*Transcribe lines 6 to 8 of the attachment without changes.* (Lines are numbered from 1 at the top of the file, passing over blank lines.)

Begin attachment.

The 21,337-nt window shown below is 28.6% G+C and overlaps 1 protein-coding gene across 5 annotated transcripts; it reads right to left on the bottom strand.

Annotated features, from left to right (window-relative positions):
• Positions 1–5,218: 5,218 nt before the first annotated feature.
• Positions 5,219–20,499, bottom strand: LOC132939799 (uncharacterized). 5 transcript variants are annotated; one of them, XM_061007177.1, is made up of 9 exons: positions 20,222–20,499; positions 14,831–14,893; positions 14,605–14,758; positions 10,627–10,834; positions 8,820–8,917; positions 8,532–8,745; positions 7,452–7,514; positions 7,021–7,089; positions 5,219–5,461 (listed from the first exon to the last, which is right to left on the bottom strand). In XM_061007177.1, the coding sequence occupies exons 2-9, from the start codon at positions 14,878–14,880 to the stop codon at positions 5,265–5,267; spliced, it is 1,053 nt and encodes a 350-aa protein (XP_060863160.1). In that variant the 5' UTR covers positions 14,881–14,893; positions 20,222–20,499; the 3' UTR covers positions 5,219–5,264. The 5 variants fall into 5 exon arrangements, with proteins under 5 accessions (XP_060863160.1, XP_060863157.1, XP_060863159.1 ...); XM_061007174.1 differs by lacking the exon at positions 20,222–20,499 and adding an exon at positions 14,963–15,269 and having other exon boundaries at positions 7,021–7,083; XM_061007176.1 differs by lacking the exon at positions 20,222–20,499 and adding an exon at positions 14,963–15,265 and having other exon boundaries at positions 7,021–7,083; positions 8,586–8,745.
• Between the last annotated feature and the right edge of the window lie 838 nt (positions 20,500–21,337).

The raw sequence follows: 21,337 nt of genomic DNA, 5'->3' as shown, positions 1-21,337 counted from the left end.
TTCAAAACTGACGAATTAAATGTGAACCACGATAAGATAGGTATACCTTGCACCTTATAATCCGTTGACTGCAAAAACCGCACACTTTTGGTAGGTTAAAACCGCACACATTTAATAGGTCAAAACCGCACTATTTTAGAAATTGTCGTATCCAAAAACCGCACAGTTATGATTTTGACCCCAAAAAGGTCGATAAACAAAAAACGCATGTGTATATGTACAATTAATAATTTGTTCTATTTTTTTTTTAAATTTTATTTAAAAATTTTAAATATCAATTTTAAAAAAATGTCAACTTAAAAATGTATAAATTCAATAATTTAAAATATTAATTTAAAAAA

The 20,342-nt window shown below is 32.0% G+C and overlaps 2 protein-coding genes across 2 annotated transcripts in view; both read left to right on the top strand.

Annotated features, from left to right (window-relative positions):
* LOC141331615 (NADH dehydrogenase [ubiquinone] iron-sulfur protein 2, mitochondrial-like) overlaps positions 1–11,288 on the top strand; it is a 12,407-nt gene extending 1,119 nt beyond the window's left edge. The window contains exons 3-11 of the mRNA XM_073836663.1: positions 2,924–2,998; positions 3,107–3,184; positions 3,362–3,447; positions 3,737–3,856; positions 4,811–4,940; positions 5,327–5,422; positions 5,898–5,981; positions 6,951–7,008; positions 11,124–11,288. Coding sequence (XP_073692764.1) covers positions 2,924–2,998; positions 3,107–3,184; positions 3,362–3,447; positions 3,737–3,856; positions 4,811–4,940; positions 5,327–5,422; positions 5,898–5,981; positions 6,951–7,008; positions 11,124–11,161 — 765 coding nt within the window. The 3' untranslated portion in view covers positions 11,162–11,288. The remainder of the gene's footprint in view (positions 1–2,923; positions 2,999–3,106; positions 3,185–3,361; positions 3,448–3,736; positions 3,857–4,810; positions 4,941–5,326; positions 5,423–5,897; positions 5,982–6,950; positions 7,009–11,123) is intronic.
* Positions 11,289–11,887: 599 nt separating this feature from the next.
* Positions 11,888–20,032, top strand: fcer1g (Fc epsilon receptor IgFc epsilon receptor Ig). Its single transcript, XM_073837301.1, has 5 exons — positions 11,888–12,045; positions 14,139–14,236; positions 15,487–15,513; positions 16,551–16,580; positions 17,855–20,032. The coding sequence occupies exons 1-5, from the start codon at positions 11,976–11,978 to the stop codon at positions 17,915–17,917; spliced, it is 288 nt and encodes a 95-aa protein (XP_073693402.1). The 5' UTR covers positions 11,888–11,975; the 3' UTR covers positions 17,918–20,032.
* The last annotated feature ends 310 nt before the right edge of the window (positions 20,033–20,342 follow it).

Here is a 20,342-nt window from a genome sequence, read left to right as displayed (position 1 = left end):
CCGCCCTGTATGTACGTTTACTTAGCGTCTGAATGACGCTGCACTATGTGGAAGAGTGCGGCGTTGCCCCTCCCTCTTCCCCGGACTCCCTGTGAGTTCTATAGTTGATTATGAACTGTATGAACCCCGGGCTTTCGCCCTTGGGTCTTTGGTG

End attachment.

The raw sequence follows: 21,337 nt of genomic DNA, 5'->3' as shown, positions 1-21,337 counted from the left end.
TTCAAAACTGACGAATTAAATGTGAACCACGATAAGATAGGTATACCTTGCACCTTATAATCCGTTGACTGCAAAAACCGCACACTTTTGGTAGGTTAAAACCGCACACATTTAATAGGTCAAAACCGCACTATTTTAGAAATTGTCGTATCCAAAAACCGCACAGTTATGATTTTGACCCCAAAAAGGTCGATAAACAAAAAACGCATGTGTATATGTACAATTAATAATTTGTTCTATTTTTTTTTTAAATTTTATTTAAAAATTTTAAATATCAATTTTAAAAAAATGTCAACTTAAAAATGTATAAATTCAATAATTTAAAATATTAATTTAAAAAA

The 20,342-nt window shown below is 32.0% G+C and overlaps 2 protein-coding genes across 2 annotated transcripts in view; both read left to right on the top strand.